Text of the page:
Spontaneous Lipid Flip-Flop in Membranes: A Still Unsettled Picture from Experiments and Simulations

Maria Maddalena Sperotto, Alberta Ferrarini

    Research output: Chapter in Book/Report/Conference proceedingBook chapterResearchpeer-review


    Biomembrane asymmetry, whose regulation is important for function, is maintained by the movement of lipids from one bilayer leaflet to the other (flip-flop). During the last decades a number of studies have been done to characterize this process, and it was found that it can be spontaneous or assisted by protein transporters. It can be accelerated or inhibited by various factors, e.g., it can be induced by mechanical stresses. It was also found that flip-flop rate and mechanism strongly depend on the molecular structure of the flipping lipid and on the composition and physical state of the membrane. Yet, large discrepancies exist among the data available in the literature, and a quantitative and comprehensive understanding of this process is still missing. This chapter reviews our current knowledge of the molecular aspects of spontaneous (or passive) flip-flop. An overview of experimental studies is presented, together with a summary of the state of the art of computer simulation studies, which enable a direct insight at the molecular level. The achievements and limitations of experimental and computational approaches are pointed out, as well as the challenges that remain to be addressed.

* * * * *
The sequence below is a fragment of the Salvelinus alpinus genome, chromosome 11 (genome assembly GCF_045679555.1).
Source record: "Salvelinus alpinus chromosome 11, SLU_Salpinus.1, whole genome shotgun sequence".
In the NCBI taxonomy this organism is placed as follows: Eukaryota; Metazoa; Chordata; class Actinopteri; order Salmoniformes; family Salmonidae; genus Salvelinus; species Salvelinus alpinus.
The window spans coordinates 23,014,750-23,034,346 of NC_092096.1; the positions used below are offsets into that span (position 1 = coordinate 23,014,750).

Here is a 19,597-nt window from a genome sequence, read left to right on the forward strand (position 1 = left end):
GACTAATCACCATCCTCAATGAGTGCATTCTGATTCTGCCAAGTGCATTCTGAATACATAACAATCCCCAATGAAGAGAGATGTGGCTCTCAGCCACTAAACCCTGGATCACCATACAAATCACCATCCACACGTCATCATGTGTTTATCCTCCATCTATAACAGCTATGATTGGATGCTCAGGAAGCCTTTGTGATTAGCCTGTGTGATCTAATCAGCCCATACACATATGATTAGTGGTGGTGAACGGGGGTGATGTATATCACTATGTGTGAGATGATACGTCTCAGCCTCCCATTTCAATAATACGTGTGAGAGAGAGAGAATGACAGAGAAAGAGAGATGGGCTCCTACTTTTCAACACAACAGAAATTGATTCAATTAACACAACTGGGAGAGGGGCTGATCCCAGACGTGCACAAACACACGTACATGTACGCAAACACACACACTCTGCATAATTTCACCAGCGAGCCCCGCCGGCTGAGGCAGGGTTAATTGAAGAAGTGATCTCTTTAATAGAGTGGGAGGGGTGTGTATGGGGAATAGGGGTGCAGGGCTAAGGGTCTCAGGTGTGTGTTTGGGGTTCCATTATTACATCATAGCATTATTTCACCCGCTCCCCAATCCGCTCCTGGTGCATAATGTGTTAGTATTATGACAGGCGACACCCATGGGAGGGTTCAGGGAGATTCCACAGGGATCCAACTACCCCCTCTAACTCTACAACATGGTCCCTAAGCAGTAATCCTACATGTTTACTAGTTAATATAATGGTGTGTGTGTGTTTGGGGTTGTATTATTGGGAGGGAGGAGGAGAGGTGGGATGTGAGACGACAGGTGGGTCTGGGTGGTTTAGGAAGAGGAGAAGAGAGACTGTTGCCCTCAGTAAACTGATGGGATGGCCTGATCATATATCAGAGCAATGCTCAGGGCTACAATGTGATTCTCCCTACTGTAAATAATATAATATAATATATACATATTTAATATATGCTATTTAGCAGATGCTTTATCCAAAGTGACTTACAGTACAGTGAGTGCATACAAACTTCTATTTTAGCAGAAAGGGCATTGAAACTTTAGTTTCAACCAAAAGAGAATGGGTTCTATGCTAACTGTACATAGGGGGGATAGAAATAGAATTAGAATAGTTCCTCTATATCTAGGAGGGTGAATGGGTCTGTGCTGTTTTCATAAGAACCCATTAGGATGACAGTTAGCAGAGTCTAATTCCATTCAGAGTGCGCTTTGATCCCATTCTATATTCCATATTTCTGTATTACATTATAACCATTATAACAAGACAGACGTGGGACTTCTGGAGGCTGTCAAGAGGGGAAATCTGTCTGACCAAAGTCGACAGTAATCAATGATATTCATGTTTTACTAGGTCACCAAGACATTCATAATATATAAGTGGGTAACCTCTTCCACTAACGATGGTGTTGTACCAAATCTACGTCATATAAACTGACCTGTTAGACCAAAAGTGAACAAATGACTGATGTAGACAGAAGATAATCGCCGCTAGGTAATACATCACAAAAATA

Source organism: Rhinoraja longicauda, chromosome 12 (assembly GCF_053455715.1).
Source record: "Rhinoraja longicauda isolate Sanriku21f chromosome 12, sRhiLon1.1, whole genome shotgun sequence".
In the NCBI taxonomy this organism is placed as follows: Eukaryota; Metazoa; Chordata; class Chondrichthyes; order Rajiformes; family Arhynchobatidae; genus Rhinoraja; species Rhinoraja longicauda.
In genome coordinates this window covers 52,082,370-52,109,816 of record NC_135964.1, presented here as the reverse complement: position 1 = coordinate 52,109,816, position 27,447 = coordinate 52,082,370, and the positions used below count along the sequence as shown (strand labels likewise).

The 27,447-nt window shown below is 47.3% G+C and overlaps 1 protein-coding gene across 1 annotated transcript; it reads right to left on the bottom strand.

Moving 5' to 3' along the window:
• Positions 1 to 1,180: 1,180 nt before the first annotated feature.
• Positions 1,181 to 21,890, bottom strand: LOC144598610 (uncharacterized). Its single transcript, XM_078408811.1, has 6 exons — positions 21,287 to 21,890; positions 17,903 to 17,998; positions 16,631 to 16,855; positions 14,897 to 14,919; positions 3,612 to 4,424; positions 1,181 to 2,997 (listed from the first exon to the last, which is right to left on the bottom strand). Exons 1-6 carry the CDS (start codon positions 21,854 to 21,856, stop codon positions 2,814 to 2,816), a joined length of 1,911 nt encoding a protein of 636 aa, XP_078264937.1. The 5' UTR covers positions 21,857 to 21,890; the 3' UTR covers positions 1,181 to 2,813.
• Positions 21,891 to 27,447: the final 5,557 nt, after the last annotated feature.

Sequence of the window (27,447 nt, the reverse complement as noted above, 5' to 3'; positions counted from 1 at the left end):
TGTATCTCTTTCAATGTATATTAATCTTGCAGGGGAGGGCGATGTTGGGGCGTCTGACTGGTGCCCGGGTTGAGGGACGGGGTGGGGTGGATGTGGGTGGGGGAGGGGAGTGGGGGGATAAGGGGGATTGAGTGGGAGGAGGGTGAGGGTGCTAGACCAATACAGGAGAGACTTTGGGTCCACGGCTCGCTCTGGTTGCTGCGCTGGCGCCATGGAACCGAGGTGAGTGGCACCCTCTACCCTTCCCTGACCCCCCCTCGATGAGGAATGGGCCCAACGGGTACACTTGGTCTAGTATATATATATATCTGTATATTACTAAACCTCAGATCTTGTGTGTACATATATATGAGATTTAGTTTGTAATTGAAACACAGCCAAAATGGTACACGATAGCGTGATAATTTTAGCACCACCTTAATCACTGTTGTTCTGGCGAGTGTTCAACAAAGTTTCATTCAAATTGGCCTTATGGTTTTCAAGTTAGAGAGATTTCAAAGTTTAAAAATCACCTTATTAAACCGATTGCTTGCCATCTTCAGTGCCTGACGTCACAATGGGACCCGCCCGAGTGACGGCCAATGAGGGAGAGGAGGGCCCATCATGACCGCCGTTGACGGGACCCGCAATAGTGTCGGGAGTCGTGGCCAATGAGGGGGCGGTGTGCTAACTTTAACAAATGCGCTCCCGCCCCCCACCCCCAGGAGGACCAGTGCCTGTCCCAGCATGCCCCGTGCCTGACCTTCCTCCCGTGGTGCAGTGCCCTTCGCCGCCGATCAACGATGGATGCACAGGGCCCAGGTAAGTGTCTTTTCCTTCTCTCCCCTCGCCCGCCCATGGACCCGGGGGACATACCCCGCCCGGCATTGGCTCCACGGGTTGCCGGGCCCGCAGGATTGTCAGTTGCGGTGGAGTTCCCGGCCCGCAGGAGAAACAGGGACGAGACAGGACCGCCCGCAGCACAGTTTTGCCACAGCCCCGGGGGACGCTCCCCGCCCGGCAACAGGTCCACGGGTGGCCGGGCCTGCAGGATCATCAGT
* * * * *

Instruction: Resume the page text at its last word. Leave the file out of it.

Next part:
Original languageEnglish
    Title of host publicationThe Biophysics of Cell Membranes : Biological Consequences
    EditorsRichard M. Epand, Jean-Marie Ruysschaert
    Publication date2017
    ISBN (Print)978-981-10-6243-8
    ISBN (Electronic)978-981-10-6244-5
    Publication statusPublished - 2017
    SeriesSpringer Series in Biophysics


    • Lipid flip-flop
    • Biomembrane asymmetry
    • Transbilayer diffusion
    • Transport proteins
    • Labeled lipids
    • Lipid membrane simulations
    • Phospholipid dynamics
    • Cholesterol dynamics
    • Roto-translational diffusion

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